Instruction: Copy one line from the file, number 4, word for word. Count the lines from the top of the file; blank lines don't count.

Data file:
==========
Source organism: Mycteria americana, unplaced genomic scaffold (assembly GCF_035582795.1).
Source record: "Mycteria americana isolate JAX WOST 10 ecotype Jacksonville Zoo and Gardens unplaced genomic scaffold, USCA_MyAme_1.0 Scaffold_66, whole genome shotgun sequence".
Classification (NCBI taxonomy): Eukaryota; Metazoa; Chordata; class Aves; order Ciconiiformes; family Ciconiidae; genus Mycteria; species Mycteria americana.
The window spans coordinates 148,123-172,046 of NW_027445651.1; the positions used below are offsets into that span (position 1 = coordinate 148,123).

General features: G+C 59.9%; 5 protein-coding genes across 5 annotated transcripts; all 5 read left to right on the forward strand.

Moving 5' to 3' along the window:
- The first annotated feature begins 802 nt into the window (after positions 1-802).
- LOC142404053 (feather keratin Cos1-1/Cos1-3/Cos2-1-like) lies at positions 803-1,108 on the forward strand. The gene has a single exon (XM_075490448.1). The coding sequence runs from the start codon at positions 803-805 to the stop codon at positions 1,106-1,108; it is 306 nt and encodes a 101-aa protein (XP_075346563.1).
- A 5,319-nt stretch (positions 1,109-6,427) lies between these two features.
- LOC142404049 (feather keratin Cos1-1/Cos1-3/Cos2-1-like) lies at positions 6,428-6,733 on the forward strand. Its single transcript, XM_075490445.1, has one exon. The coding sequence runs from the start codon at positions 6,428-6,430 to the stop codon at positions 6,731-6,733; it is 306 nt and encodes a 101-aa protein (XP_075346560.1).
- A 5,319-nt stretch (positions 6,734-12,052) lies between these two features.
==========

The window spans coordinates 148,123-172,046 of NW_027445651.1; the positions used below are offsets into that span (position 1 = coordinate 148,123).